In the endless game of cat-and-mouse that is iPhone jailbreaking, sometimes the mouse needs to take a break. Not because it’s tired, mind you — but because it doesn’t want to show the cat where it’s hiding its cheese before it gets a chance to eat it.
Early this morning, the iPhone Dev Team (the guys behind the discovery of the vast majority of iPhone jailbreak methods) announced that they won’t be working on a jailbreak for iOS 4.0.2.
Why? Because with iOS 4.0.2, Apple showed that they’re willing to push out updates that do nothing but patch the exploits used for jailbreaking. It’s by all means reasonable, especially in this case; the browser-based (and thus easily forced on unknowing users) exploit patched in 4.0.2 could be used for all sorts of nasty things beyond jailbreaking, so Apple had plenty of reasons to drop everything and patch it up.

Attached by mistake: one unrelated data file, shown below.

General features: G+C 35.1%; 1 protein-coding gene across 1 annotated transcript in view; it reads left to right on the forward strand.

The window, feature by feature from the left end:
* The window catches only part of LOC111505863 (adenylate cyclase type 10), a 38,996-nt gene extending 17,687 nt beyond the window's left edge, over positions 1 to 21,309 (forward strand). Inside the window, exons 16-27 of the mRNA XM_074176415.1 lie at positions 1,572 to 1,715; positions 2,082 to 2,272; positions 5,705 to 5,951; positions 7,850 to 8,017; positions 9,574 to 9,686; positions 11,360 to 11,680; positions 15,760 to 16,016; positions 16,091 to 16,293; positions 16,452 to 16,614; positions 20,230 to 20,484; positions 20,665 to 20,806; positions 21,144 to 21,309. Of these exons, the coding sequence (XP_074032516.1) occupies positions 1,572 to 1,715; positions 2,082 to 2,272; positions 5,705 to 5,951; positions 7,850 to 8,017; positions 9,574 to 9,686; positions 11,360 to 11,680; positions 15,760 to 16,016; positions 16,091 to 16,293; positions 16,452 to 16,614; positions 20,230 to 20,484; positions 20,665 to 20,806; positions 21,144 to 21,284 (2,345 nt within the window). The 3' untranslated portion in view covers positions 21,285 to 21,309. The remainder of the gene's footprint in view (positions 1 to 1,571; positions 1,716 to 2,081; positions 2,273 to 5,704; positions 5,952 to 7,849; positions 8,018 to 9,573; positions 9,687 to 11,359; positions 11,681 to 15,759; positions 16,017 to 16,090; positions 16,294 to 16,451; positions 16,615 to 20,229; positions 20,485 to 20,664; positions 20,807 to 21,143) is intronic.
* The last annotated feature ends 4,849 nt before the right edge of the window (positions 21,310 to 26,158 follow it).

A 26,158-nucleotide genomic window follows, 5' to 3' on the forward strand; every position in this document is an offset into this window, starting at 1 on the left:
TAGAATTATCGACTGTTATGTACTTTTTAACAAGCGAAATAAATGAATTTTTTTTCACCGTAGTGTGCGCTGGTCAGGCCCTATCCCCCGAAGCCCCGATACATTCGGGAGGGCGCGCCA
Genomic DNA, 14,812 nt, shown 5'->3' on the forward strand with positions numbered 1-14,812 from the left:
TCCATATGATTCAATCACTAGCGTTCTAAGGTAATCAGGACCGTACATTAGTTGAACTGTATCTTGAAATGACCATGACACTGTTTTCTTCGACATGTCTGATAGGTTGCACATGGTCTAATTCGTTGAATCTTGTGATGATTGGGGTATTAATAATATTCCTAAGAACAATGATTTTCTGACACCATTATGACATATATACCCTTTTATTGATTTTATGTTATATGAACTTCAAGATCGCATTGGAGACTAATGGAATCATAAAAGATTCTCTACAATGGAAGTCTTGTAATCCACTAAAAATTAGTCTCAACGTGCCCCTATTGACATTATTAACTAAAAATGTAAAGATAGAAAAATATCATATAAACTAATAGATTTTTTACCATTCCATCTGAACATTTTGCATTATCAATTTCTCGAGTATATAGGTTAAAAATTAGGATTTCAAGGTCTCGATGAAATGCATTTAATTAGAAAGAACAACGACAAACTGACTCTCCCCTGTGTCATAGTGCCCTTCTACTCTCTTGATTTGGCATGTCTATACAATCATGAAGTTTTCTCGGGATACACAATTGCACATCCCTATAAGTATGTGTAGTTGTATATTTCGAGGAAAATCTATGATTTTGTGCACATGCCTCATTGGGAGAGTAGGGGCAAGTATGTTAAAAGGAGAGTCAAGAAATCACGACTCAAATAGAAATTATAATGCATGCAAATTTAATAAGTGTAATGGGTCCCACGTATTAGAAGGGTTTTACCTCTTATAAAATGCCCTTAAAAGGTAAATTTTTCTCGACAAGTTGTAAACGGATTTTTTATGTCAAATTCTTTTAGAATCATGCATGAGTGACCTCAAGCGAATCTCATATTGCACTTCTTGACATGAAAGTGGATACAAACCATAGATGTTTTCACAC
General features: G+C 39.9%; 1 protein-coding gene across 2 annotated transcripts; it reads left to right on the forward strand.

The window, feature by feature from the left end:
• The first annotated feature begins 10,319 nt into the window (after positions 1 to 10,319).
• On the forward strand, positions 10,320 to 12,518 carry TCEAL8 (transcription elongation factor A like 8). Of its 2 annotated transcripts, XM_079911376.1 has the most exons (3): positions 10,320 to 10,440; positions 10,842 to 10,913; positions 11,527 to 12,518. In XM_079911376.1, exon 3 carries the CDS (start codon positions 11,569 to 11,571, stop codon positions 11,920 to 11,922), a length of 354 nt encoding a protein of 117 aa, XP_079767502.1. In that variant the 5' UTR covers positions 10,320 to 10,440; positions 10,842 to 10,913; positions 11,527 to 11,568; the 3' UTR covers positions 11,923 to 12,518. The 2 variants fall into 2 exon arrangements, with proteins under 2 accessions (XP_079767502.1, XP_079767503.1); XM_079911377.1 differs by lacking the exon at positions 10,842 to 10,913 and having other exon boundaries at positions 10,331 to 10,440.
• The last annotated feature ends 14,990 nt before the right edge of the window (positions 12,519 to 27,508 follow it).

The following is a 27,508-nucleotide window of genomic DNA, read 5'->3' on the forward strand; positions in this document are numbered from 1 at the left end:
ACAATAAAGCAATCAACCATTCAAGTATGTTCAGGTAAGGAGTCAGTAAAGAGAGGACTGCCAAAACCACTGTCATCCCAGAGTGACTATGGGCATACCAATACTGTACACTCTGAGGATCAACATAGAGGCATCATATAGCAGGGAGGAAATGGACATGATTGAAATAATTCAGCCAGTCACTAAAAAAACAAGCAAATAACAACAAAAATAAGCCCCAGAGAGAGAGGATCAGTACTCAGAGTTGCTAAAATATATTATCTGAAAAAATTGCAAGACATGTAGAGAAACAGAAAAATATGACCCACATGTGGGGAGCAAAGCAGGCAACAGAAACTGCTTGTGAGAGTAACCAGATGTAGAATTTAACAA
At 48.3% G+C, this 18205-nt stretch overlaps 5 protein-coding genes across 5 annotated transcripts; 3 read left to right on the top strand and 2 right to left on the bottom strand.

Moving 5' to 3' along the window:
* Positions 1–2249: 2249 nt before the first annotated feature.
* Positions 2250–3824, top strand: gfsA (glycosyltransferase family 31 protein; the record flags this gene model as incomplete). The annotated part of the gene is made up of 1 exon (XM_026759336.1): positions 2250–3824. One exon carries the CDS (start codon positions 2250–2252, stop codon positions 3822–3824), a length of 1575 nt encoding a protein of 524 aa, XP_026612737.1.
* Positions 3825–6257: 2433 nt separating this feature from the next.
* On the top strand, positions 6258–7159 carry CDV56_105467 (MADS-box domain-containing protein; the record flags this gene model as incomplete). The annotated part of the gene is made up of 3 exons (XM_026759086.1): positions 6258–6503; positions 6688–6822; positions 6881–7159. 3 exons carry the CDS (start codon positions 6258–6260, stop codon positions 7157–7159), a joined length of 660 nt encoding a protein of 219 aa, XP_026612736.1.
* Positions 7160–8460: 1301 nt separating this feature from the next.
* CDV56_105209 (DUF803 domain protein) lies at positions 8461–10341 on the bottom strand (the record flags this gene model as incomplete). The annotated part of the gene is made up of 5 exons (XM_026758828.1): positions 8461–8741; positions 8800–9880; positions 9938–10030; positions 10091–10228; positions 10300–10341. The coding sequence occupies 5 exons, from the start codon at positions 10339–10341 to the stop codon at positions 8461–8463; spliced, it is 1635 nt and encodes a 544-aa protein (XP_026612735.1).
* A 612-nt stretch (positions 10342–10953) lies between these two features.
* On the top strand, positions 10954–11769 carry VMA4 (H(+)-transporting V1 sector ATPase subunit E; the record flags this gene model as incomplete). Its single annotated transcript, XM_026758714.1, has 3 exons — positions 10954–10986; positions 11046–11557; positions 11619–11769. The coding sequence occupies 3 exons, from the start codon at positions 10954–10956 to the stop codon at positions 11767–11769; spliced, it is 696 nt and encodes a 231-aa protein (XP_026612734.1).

For the dev-team to respond with a jailbreak for 4.0.2 (which, again, is featureless outside of the exploit fix) would be to throw perfectly good jailbreak methods to the wind. Apple would patch’em by the time 4.1 rolled out to everyone, and then 4.1 would be that much harder to break into.
As the dev-team puts it: for the time being, at least, “the only winning move is not to play“.